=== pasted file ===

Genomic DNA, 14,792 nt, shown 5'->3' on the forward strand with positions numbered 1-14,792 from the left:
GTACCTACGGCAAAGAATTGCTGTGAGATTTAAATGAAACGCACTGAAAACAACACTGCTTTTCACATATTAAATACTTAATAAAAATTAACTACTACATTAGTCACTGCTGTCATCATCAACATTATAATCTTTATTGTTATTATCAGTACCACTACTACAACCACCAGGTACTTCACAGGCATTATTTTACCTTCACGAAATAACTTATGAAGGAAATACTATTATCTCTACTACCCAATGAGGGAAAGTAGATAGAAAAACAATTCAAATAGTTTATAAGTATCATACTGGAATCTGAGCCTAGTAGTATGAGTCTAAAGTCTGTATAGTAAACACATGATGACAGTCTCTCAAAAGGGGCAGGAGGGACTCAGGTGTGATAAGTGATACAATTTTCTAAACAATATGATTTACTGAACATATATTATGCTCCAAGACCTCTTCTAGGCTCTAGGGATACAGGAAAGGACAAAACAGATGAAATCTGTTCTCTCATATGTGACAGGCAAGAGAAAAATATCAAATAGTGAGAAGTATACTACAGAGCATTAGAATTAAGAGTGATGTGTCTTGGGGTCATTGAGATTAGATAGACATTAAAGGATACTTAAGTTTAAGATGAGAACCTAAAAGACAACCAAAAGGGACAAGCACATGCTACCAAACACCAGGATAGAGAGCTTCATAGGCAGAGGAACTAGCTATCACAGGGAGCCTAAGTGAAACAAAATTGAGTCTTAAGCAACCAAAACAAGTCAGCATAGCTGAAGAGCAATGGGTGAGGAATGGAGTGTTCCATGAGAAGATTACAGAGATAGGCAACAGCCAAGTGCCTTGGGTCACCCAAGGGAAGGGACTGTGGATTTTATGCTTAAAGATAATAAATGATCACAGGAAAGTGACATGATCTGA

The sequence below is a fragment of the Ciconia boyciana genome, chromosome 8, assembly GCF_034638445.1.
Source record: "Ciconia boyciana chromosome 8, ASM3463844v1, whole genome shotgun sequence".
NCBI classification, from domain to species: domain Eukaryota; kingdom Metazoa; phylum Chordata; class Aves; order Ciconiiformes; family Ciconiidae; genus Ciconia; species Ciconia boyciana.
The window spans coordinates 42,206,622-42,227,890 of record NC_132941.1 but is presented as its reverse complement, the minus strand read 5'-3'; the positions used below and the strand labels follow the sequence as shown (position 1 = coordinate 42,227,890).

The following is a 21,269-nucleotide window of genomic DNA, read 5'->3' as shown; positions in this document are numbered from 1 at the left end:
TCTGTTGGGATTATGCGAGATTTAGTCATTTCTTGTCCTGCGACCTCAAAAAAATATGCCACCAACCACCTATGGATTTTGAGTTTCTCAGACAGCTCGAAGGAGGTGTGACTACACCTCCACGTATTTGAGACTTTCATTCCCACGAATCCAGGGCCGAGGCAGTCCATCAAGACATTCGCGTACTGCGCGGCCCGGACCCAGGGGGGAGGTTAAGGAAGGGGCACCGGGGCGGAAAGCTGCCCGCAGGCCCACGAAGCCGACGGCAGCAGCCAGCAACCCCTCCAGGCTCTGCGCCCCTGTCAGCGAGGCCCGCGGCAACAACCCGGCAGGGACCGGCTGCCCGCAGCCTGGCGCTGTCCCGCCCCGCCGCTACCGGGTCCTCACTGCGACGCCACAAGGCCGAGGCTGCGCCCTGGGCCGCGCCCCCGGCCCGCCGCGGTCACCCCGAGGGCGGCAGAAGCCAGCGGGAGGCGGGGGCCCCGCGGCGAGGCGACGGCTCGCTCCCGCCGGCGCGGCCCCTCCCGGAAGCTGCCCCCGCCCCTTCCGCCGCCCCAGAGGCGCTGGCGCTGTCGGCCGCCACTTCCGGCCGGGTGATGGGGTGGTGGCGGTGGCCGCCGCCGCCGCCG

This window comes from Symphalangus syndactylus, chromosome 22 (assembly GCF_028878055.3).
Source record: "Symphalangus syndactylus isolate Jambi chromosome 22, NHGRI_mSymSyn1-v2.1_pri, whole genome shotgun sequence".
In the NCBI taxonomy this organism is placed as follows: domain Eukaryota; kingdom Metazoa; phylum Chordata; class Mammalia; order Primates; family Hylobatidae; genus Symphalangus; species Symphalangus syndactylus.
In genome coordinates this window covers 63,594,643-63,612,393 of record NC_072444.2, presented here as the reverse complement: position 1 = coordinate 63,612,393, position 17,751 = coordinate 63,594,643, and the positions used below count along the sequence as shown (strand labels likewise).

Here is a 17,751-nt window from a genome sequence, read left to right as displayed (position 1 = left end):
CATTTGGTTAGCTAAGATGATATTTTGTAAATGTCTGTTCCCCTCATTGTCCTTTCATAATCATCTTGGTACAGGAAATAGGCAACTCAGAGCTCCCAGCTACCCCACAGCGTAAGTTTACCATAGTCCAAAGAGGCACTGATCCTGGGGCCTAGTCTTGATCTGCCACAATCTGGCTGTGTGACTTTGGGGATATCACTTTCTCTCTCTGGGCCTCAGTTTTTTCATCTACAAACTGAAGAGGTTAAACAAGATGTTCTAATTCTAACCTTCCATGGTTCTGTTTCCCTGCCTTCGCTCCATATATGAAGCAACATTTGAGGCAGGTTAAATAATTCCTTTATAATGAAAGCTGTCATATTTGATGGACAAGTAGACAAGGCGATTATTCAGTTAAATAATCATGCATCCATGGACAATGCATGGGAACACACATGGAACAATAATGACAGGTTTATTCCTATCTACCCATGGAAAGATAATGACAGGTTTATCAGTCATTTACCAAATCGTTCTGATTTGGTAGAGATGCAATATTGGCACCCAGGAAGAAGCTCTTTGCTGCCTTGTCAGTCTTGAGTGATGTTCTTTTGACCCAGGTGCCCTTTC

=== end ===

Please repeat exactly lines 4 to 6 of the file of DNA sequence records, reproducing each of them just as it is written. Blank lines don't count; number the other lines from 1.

Source record: "Ciconia boyciana chromosome 8, ASM3463844v1, whole genome shotgun sequence".
NCBI classification, from domain to species: domain Eukaryota; kingdom Metazoa; phylum Chordata; class Aves; order Ciconiiformes; family Ciconiidae; genus Ciconia; species Ciconia boyciana.
The window spans coordinates 42,206,622-42,227,890 of record NC_132941.1 but is presented as its reverse complement, the minus strand read 5'-3'; the positions used below and the strand labels follow the sequence as shown (position 1 = coordinate 42,227,890).